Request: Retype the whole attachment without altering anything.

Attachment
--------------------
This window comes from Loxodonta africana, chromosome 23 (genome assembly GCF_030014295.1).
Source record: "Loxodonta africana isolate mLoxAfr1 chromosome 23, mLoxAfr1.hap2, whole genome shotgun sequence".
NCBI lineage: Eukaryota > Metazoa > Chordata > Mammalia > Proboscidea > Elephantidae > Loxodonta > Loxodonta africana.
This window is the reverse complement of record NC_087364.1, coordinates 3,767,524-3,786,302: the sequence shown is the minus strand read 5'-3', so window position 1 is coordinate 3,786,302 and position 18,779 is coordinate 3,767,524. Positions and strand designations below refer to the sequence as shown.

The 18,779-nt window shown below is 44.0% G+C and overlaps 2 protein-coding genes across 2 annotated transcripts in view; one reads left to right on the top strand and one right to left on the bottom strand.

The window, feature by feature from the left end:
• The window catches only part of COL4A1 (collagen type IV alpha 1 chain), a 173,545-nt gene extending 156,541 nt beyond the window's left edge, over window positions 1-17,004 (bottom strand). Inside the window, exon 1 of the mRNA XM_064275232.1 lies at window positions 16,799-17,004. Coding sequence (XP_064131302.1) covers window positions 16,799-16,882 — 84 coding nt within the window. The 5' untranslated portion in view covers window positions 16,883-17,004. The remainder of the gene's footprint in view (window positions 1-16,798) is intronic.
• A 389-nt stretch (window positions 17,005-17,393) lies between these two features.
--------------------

This window comes from Loxodonta africana, chromosome 23 (genome assembly GCF_030014295.1).
Source record: "Loxodonta africana isolate mLoxAfr1 chromosome 23, mLoxAfr1.hap2, whole genome shotgun sequence".
NCBI lineage: Eukaryota > Metazoa > Chordata > Mammalia > Proboscidea > Elephantidae > Loxodonta > Loxodonta africana.
This window is the reverse complement of record NC_087364.1, coordinates 3,767,524-3,786,302: the sequence shown is the minus strand read 5'-3', so window position 1 is coordinate 3,786,302 and position 18,779 is coordinate 3,767,524. Positions and strand designations below refer to the sequence as shown.

The 18,779-nt window shown below is 44.0% G+C and overlaps 2 protein-coding genes across 2 annotated transcripts in view; one reads left to right on the top strand and one right to left on the bottom strand.

The window, feature by feature from the left end:
• The window catches only part of COL4A1 (collagen type IV alpha 1 chain), a 173,545-nt gene extending 156,541 nt beyond the window's left edge, over window positions 1-17,004 (bottom strand). Inside the window, exon 1 of the mRNA XM_064275232.1 lies at window positions 16,799-17,004. Coding sequence (XP_064131302.1) covers window positions 16,799-16,882 — 84 coding nt within the window. The 5' untranslated portion in view covers window positions 16,883-17,004. The remainder of the gene's footprint in view (window positions 1-16,798) is intronic.
• A 389-nt stretch (window positions 17,005-17,393) lies between these two features.